Crankin the geology stupid past 11 . . .

August 17, 2008

It’s gotta be a virus, and pray to God it isn’t contagious.

Jennifer Marohasy made jaws drop with a stunningly under-informed claim about energy equilibrium and light bulbs, confusing watts as a measure of heat, getting thermodynamics wrong, and generally acting as if her wits temporarily headed to the beach.

And then she came right back with this one [moved to here]:

I have become curious about something. The core of the Earth is alleged to be molten. It’s also a fact that the deeper you dig into the Earth, the warmer it gets. Where is that heat coming from… surely not from the Sun. What’s the possibility that the Earth generates some of it’s own heat from geothermal processes?

The possibility is 100%. Ernest Rutherford had the goods on the issue just after the turn of the 19th to the 20th centuries. He won the Nobel Prize for Chemistry in 1908 for his work on radioactivity, which included calculations on how the planet Earth is heated from within. Some sources say Rutherford identified planetary heating as early as 1896.

Ernest Rutherford, Nobel Foundation photo

Ernest Rutherford, Nobel Foundation photo

Marohasy lives in Australia — is Google disabled for that continent or something?

These are the people who lead the charge for climate change skeptics? Anthony Watts, where are you?

This is a preview of the sort of ignorance that will elbow its way into Texas science if the State Board of Education succeeds in dumbing down Texas science classes, pulling down the intelligence quotient with creationism.

“Alleged to be molten.”

And water is alleged to be wet.

Dr. Doom

August 17, 2008

Alone among economists, Nouriel Roubini of New York University accurately predicted the current economic woes of the United States.

Nouriel Roubini, NYU photo

Nouriel Roubini, NYU photo

Who knew? Do you know anything about what he predicts now?

Read this profile from The New York Times.

Roubini contributes to RGE Monitor.

Other resources:

Rick Warren and George Washington

August 17, 2008

At American Creation, Tom Van Dyke looks at the questions paster Rick Warren asked Sen. John McCain and Sen. Barack Obama, with an eye to history.

George Washington probably would have flunked the test, had he been on the dais yesterday, Van Dyke notes.

Santayana’s Ghost shifts nervously.

Washington Bible - image from the Masonic Library and Museum

"Washington Bible" - image from the Masonic Library and Museum

Creationist success: Thermodynamicophobia strikes climate change denialists

August 17, 2008

Every once in a while we get a glimpse of what the future would be like if the creationists ruled education and could teach some of the fantastic things they believe to be true as fact.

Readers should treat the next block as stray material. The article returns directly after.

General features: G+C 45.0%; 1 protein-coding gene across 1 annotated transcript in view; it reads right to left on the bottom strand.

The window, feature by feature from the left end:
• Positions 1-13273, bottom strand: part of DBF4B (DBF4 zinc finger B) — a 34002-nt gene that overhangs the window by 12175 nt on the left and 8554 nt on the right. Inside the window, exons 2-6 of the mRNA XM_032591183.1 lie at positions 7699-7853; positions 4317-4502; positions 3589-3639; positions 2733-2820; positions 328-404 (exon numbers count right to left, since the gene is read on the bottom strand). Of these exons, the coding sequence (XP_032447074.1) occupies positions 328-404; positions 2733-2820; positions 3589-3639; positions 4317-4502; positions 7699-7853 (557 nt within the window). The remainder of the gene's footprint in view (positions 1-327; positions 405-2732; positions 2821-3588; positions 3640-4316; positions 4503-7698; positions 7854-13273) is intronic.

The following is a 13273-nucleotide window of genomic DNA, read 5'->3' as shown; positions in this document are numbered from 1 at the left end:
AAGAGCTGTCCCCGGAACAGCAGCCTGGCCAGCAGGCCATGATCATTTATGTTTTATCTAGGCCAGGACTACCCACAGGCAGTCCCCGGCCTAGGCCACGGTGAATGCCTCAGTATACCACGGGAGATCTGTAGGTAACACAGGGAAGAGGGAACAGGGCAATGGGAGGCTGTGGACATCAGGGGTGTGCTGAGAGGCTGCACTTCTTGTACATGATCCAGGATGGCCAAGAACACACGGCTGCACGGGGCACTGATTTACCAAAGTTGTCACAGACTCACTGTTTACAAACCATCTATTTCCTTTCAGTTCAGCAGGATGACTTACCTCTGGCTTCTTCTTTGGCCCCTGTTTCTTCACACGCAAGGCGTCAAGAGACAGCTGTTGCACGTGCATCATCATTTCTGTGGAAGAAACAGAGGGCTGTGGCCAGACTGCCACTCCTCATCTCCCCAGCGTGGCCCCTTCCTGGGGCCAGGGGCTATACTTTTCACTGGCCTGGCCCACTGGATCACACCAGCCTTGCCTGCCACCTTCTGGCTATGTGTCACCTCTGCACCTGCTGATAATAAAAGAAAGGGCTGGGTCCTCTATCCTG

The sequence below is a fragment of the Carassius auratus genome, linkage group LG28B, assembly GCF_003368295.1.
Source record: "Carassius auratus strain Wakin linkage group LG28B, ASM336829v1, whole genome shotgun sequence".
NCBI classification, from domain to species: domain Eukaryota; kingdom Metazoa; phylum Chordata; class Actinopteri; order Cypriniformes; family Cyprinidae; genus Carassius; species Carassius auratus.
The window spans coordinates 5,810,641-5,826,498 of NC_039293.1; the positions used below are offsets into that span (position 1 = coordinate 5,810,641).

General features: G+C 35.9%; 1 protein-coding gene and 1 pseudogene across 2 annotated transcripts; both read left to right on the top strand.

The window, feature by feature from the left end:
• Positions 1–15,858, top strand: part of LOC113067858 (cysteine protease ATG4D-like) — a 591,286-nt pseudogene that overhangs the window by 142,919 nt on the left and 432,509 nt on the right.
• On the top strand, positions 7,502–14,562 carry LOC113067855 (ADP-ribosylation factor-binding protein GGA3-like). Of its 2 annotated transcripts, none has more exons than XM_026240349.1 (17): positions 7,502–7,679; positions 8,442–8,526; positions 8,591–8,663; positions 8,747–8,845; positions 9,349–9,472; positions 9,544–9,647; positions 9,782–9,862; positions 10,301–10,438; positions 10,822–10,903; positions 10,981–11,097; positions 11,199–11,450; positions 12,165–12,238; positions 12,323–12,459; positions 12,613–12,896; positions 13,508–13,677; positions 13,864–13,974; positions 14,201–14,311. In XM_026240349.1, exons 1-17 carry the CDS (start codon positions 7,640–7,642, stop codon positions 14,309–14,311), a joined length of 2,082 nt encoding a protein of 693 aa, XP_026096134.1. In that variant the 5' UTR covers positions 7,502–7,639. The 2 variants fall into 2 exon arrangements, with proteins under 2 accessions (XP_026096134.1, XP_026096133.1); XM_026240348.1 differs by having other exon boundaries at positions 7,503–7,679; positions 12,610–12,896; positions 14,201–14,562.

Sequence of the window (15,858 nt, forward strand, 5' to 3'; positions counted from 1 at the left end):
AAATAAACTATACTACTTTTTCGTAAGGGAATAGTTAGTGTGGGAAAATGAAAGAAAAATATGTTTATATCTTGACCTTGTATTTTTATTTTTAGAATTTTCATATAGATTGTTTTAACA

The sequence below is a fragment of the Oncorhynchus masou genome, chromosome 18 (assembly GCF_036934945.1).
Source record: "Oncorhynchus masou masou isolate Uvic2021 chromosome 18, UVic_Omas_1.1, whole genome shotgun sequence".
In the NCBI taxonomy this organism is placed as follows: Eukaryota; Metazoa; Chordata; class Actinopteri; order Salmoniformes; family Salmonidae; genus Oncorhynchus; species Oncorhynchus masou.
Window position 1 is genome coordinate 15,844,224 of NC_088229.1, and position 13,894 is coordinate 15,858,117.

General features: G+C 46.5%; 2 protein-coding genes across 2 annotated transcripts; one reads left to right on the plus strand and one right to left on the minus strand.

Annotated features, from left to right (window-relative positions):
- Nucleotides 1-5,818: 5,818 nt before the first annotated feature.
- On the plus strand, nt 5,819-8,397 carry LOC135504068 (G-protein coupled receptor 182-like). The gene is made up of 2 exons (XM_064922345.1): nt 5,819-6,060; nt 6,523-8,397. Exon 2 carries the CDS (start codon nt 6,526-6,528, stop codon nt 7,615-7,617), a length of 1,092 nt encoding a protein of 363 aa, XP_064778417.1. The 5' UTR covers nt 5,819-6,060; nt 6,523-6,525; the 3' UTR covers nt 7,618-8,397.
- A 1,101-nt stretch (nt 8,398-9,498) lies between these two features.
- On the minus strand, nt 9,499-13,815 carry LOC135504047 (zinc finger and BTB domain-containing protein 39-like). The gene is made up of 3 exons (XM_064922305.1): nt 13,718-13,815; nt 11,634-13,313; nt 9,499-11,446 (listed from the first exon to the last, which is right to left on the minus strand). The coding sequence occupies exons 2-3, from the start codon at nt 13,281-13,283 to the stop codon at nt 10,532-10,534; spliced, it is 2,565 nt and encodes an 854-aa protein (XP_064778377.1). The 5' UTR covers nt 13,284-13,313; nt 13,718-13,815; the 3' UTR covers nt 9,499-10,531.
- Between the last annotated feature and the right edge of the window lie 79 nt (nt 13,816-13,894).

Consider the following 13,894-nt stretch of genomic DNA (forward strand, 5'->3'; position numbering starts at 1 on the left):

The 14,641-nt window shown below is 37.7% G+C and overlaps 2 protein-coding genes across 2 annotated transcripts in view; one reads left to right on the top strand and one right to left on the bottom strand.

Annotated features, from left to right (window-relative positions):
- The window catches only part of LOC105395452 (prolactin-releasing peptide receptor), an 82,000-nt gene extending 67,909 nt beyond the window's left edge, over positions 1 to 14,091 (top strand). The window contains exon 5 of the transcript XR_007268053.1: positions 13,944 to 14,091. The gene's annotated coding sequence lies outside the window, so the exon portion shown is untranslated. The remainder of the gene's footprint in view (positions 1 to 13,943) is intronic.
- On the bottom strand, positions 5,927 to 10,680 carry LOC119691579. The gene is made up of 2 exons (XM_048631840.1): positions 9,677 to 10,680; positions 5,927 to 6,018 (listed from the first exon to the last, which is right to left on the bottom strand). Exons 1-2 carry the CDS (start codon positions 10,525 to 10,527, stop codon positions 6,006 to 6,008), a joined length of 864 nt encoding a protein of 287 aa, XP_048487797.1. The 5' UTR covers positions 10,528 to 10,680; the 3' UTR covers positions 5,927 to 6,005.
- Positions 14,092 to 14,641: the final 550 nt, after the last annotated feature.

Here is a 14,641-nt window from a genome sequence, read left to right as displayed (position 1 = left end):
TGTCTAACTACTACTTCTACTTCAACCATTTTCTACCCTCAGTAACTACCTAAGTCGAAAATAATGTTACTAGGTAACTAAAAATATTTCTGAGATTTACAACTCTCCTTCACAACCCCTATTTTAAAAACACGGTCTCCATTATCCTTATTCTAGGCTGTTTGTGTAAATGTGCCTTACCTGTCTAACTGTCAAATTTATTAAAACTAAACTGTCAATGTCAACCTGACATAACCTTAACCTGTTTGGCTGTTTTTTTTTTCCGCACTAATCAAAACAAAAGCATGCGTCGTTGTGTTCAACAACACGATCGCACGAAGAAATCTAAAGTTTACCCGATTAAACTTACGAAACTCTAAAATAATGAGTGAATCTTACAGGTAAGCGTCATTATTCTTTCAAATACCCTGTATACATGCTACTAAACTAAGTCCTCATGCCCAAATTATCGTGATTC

For example, creationists have for years complained that the basic chemistry of life somehow violates what chemists and physicists know as the “laws” of thermodynamics. Patient explanations of what we know about how photosynthesis works, and how animals use energy, and what the laws of thermodynamics actually are, all fall on deafened ears.

Comes Jennifer Marohasy, an Australian blogger at The Politics and Environment Blog, with this fantastic explanation about how the well-established notion of radiative equilibrium, simply doesn’t work.

“For the Earth to neither warm or cool, the incoming radiation must balance the outgoing.”

Not really.

No, really. Go read the post. And see these critiques, at Tugboat Potemkin, where problems with the rules of the principle of Conservation of Energy are noted, and Deltoid, where LOLCats makes a debut in explaining physics to the warming denialists.

Then go back and read the comments at Marohasy’s blog.

It’s not just the confusion of terms, like treating watts as units of heat. There’s an astonishing lack of regard for cause and effect in history, too:

Conservation of energy: it’s not just a phrase. The theory of radiative equilibrium arose early in the 19th century, before the laws of thermodynamics were understood.

Probably didn’t mention it here before, but Marohasy is also one of those bloggers who suffers from DDT poisoning. Among other things, she and Aynsley Kellow (whose book she recommends) use an astounding confabulation of history to claim DDT wasn’t harming birds at all, completely ignoring more than 1,000 research studies to the contrary (and not one in support of their claim).

Suggestion for research: Is the denialism virus that affects creationists, DDT advocates, and climate denialists, the same one, or are there slight variations? A virus seems the most charitable explanation, unless one wishes to blame prions.

Creationist physics, denialism in meteorology, physics, chemistry, and history. It makes a trifecta winner look like he’s not trying.

See also:

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